The Left’s flawed understanding of the nature of neoliberalism may also have affected its response to the crisis. Most people on the Left believe that neoliberalism has involved a “retreat” or “hollowing out” of the state in favour of the market. Thus, they interpreted government activism throughout the pandemic as a welcome “return of the state”, one potentially capable, in their view, of eventually reversing neoliberalism’s allegedly anti-statist project. The problem with this argument, even accepting its dubious logic, is that neoliberalism hasn’t entailed a withering away of the state. On the contrary, the size of the state as a percentage of GDP has continued to rise throughout the neoliberal era.

This shouldn’t come as a surprise. Neoliberalism relies on extensive state intervention just as much as “Keynesianism” did, except that the state now intervenes almost exclusively to further the interests of big capital – to police the working classes, bail out large banks and firms that would otherwise go bankrupt, etc. Indeed, in many ways, capital today is more dependent on the state than ever. As Shimshon Bichler and Jonathan Nitzan note: “[A]s capitalism develops, governments and large corporations become increasingly intertwined. … The capitalist mode of power and the dominant-capital coalitions that rule it do not require small governments. In fact, in many respects, they need larger ones”. Neoliberalism today is more akin to a form of state-monopoly capitalism – or corporatocracy – than the kind of small-state free-market capitalism that it often claims to be. This helps explain why it has produced increasingly powerful, interventionist, and even authoritarian state apparatuses.

This in itself makes the Left’s cheering at a non-existent “return of the state” embarrassingly naïve. And the worst part is that it has made this mistake before. Even in the aftermath of the 2008 financial crisis, many on the Left hailed large government deficits as “the return of Keynes” – when, in fact, those measures had very little to do with Keynes, who counselled the use of government spending to reach full employment, and instead were aimed at bolstering the culprits of the crisis, the big banks. They were also followed by an unprecedented attack on welfare systems and workers’ rights across Europe.

Something similar is happening today, as state contracts for Covid tests, PPE, vaccines, and now vaccine passport technologies are parcelled out to transnational corporations (often through shady deals that reek of cronyism). Meanwhile, citizens are having their lives and livelihoods upended by “the new normal”. That the Left seems completely oblivious to this is particularly puzzling. After all, the idea that governments tend to exploit crises to further entrench the neoliberal agenda has been a staple of much recent Left-wing literature. Pierre Dardot and Christian Laval, for example, have argued that under neoliberalism, crisis has become a “method of government”. More famously, in her 2007 book The Shock Doctrine, Naomi Klein explored the idea of “disaster capitalism”. Her central thesis is that in moments of public fear and disorientation it is easier to re-engineer societies: dramatic changes to the existing economic order, which would normally be politically impossible, are imposed in rapid-fire succession before the public has had time to understand what is happening.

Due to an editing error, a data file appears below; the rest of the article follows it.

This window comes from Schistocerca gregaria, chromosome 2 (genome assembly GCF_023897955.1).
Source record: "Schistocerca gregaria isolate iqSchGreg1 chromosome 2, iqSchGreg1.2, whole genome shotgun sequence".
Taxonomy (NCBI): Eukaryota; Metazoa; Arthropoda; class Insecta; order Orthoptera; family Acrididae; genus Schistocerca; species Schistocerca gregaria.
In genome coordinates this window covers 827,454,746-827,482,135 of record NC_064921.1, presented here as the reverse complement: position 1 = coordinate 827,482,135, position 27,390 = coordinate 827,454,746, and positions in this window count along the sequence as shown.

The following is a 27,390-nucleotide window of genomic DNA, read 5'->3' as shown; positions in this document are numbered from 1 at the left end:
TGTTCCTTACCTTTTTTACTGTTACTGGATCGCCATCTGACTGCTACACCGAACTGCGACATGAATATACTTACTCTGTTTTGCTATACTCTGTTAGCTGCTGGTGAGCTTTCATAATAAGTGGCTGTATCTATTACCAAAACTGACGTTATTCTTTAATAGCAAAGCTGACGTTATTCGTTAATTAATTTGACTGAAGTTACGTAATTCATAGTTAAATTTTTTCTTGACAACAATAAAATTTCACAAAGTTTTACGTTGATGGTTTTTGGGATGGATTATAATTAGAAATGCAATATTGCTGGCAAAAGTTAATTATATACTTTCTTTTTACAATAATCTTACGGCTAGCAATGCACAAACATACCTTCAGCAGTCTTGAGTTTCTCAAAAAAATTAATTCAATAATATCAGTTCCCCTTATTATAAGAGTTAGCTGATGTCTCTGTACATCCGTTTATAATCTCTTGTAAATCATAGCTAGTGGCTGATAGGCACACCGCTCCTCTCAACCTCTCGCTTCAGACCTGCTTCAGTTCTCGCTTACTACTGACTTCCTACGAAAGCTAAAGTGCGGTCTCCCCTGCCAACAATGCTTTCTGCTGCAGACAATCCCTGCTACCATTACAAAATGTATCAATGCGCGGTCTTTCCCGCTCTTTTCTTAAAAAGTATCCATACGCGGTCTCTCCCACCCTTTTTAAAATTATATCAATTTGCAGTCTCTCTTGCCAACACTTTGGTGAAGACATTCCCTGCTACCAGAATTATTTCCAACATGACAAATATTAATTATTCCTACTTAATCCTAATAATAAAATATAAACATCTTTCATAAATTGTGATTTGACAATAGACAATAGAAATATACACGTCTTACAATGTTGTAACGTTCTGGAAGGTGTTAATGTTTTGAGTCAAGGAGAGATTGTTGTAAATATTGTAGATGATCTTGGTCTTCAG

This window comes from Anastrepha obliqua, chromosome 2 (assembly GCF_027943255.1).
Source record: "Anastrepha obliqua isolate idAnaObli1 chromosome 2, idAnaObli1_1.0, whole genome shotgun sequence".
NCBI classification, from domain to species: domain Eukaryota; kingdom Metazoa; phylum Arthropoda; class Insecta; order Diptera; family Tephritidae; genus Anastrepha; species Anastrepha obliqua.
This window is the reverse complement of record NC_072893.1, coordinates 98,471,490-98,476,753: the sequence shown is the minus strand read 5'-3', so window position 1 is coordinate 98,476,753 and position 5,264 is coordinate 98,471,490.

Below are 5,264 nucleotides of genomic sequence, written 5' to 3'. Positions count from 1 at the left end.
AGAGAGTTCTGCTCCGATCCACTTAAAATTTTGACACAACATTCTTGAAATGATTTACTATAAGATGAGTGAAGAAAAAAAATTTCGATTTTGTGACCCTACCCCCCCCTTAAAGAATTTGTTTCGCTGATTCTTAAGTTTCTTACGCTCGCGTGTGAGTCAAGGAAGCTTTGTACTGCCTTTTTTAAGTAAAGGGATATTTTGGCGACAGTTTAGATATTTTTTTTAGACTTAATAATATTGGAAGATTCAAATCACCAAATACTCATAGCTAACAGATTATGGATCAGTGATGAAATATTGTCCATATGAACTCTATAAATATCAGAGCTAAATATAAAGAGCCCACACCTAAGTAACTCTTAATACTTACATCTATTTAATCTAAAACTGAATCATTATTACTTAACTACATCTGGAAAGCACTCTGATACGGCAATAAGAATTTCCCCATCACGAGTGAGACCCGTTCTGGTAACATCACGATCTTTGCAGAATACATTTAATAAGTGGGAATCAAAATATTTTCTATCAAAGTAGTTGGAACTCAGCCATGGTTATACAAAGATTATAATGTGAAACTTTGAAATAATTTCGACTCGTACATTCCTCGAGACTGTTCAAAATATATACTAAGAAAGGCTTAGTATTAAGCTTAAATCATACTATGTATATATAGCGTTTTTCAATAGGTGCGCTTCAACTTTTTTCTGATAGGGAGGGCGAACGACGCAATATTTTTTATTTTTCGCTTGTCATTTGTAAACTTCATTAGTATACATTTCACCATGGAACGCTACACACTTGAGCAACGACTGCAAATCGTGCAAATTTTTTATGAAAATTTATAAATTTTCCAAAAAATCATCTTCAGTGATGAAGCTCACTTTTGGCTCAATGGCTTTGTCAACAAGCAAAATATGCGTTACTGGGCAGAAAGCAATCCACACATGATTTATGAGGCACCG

There’s a similar dynamic at play today. Take, for example, the high-tech surveillance measures, digital IDs, crackdown on public demonstrations and fast-tracking of laws introduced by governments to combat the coronavirus outbreak. If recent history is anything to go by, governments will surely find a way to make many of the emergency rules permanent – just as they did with much post-9/11 anti-terrorist legislation. As Edward Snowden noted: “When we see emergency measures passed, particularly today, they tend to be sticky. The emergency tends to be expanded”. This confirms, too, the ideas on the “state of exception” posited by the Italian philosopher Giorgio Agamben, who has nonetheless been vilified by the mainstream Left for his anti-lockdown position.

Ultimately, any form of government action should be judged for what it actually stands for. We support government intervention if it serves to further the rights of workers and minorities, to create full employment, to provide crucial public services, to rein in corporate power, to correct the dysfunctionalities of markets, to take control of crucial industries in the public interest. But in the past 18 months we have witnessed the exact opposite: an unparalleled strengthening of transnational corporate behemoths and their oligarchs at the expense of workers and local businesses. A report last month based on Forbes data showed that America’s billionaires alone have seen their wealth increase by US$2 trillion during the pandemic.

Another Left-wing fantasy that has been shuttered by reality is the notion that the pandemic would usher in a new sense of collective spirit, capable of overcoming decades of neoliberal individualism. On the contrary, the pandemic has fractured societies even more – between the vaccinated and the unvaccinated, between those who can reap the benefits of smart working and those who can’t. Moreover, a demos made up of traumatised individuals, torn apart from their loved ones, made to fear one another as a potential vectors of disease, terrified of physical contact – is hardly a good breeding ground for collective solidarity.